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link to the published version in Gaming and Leisure, Winter, 2012

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The Art and Practice of Avoiding Identity Theft and Financial Fraud

Hal Berghel

In my last column, I discussed some of the current statistics on the extent of identity theft and financial fraud in the United States. You may recall that according to mainstream media reports, data security breaches account for the leaks of over four million individual, personal records, with cherished institutions like universities, local, state and federal governments and medical providers accounting for most of the leaks!

So it would appear that estimates of personal record compromises affecting tens of millions of individuals are likely to be reliable; hundreds of millions would not be surprising. This number is not easily extrapolated into expected dollar amounts because there is no one-to-one correspondence between a compromised record and a specific loss for a variety of obvious reasons.

One of the more alarming facts to emerge from Figure 1 is the percentage of contribution by healthcare providers, educational institutions, and governments. These three sources collectively account for one half of the total compromises. If we can’t trust our colleges, hospitals, and government agencies to protect our confidential information, who can we trust? Abreakout by breach instances follows the same pattern with the exception that there appear to be fewer breaches in the retail arena, but the breaches tend to involve a larger than normal number of personal records. This accords with our intuition because of the number of financial card transactions processed by merchants.


Figure 1: Distribution of Security Breaches of Confidential Personal Records by Organization Type (source:

However, when we shift the focus away from the organization type and toward the nature of the breach, a different picture emerges - the majority of individual records compromised resulted from some form of online hacking. Well, what are we to do about this?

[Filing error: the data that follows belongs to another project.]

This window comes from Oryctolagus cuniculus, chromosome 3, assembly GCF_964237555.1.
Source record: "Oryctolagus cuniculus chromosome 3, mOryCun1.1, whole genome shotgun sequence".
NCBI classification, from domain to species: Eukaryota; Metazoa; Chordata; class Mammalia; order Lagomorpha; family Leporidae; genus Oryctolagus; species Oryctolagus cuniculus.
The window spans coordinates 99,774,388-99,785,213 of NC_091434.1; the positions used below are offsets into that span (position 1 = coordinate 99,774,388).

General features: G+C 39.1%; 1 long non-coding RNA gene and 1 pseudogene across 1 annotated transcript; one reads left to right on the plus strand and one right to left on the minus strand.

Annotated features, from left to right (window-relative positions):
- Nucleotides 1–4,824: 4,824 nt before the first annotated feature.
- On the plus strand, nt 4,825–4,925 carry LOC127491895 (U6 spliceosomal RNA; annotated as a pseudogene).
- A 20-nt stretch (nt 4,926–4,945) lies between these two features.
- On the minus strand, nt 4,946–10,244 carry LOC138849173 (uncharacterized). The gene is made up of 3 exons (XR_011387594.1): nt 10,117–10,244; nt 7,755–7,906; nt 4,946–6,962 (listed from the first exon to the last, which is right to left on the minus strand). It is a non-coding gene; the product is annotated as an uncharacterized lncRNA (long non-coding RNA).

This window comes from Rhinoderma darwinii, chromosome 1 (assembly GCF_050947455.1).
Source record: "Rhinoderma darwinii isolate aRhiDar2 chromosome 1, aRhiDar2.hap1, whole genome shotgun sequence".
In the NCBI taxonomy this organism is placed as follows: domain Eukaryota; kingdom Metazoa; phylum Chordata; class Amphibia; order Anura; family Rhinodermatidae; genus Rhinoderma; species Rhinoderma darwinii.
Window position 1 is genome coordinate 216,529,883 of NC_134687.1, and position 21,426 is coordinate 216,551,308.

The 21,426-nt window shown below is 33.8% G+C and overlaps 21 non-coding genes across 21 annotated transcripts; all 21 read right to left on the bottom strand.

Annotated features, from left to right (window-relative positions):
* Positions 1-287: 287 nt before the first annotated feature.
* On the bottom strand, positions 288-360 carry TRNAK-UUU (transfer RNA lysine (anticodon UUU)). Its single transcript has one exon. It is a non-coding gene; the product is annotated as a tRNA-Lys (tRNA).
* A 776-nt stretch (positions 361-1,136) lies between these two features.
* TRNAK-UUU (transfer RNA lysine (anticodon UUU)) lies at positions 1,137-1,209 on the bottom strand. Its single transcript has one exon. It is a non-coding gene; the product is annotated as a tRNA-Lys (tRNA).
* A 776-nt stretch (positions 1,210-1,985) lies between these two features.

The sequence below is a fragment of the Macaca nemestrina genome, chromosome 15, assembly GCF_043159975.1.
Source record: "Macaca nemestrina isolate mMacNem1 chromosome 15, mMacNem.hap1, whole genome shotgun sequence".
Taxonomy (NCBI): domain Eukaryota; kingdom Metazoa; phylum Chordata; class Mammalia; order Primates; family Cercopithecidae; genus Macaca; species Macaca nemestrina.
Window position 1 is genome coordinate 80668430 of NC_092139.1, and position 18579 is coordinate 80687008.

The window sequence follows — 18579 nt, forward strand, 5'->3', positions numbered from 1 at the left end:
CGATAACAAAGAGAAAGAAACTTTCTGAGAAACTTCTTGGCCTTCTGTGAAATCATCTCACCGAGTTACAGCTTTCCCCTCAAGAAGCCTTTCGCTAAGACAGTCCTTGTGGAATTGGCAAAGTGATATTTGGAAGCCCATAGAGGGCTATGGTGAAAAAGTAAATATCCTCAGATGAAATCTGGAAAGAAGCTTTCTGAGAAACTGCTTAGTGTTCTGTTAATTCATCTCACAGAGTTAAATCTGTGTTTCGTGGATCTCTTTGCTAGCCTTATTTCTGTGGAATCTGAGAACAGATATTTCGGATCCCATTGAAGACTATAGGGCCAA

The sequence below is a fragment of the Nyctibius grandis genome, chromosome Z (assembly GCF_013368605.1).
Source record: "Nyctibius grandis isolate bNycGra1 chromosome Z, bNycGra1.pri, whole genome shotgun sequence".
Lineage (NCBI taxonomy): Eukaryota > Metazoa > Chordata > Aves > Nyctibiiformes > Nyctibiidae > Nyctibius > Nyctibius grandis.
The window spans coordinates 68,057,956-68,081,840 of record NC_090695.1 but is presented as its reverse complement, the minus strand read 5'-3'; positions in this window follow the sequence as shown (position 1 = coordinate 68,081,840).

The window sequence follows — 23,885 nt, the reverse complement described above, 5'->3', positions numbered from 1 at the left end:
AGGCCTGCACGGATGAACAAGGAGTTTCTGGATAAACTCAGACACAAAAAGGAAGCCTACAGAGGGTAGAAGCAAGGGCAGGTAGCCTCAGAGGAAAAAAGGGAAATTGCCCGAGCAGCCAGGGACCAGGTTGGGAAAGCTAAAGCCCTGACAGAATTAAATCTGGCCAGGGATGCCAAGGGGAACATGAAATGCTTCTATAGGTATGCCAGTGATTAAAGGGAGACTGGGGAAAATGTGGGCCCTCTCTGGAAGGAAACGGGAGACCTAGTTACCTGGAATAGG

The fact of the matter is that we've all been drawn into the web of this conspiracy to make private records public. This happens subtly: a physician asks us for a social security number, a manufacturer asks us for our contact information for warranty purposes, a DMV wants to put your home address on your driver's license. And the most egregious and dangerous of conspiracies of all: car dealers who request personal information when you buy a car. None of this information is necessary for the purposes intended. Specifically, with the exception of medicare billing, there is absolutely no medical reason for a physican to know your social security number, your address, your phone number, your mother's maiden name, your email address, etc. ---- medical history, yes; social security number, definitely not. Physicans collect this information for billing and collection purposes, period. There is no law that I know of allows a manufacturer to disallow a warranty claim because the consumer refused to complete and return a warranty card. Manufacturer collect this information for purposes of marketing and revenue - they sell this information to third parties. While a state government is entitled to know where you live, they are usually not entitled to force you to have your home address on the driver's license (the importance of this issue will become clear below). And a car dealer, per se, is entitled to nothing. They must record information deemed sufficient by the state or municipality to transfer title. Anything beyond that is highly suspect.

So why do we give this information out? Largely because of herd mentality. Everyone else does it, so why not? Well, the reason is that these millions of records that are leaked each year producing billions of dollars of crime involve, for the most part, information that we voluntarily provided. We ought to know better. Toward that end, I offer the present column.

What's it all about, Alfie?